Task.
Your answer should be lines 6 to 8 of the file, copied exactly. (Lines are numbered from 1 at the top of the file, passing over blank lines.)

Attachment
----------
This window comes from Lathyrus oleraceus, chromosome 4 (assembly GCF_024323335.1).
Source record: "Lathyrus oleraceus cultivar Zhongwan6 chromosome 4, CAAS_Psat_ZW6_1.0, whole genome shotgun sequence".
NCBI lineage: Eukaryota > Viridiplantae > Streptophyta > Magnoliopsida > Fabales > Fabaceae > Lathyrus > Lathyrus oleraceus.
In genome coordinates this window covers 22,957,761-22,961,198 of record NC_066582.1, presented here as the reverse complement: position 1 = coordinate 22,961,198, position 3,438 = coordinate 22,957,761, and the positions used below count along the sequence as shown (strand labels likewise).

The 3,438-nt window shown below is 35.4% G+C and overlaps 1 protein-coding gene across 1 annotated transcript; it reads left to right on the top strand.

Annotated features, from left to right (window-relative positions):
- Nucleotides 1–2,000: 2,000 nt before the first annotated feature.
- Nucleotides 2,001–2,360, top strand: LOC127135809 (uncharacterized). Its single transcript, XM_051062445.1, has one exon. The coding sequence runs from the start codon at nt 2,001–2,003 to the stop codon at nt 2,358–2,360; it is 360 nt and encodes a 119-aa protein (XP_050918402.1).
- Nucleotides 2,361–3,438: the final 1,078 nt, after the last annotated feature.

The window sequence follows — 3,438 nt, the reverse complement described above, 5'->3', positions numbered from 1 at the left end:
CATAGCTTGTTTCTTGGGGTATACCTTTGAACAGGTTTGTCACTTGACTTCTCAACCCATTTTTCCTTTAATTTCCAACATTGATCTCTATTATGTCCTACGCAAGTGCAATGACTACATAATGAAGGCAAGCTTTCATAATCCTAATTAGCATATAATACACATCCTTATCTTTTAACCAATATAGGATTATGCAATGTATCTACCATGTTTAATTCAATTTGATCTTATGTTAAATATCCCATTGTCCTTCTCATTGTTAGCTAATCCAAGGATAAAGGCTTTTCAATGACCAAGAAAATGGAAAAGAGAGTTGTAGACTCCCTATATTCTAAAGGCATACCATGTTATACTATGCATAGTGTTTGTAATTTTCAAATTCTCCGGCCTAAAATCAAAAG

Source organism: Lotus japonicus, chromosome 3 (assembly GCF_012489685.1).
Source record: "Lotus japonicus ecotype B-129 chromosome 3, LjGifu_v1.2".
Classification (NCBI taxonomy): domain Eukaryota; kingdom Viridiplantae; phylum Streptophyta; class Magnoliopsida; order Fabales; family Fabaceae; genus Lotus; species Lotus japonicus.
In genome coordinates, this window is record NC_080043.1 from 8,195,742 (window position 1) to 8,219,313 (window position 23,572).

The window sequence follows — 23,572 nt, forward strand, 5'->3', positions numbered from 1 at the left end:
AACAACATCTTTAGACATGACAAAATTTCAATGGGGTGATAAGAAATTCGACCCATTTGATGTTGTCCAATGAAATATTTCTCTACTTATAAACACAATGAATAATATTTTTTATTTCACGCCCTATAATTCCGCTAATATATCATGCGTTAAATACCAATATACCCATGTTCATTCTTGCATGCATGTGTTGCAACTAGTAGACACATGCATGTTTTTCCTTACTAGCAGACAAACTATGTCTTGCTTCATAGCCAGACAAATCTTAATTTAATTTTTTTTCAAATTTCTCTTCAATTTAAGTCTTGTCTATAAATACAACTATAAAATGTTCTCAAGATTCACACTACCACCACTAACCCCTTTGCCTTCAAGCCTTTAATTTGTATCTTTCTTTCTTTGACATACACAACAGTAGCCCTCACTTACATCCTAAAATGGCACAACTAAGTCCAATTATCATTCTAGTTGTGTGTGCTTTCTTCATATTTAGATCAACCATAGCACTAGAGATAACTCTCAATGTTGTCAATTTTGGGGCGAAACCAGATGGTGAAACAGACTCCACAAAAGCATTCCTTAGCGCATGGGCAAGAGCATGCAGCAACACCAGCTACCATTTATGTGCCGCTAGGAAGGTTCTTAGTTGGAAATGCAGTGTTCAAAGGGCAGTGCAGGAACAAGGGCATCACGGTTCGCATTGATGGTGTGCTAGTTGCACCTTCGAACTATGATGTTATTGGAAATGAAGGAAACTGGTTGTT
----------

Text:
Annotated features, from left to right (window-relative positions):
- Nucleotides 1–2,000: 2,000 nt before the first annotated feature.
- Nucleotides 2,001–2,360, top strand: LOC127135809 (uncharacterized). Its single transcript, XM_051062445.1, has one exon. The coding sequence runs from the start codon at nt 2,001–2,003 to the stop codon at nt 2,358–2,360; it is 360 nt and encodes a 119-aa protein (XP_050918402.1).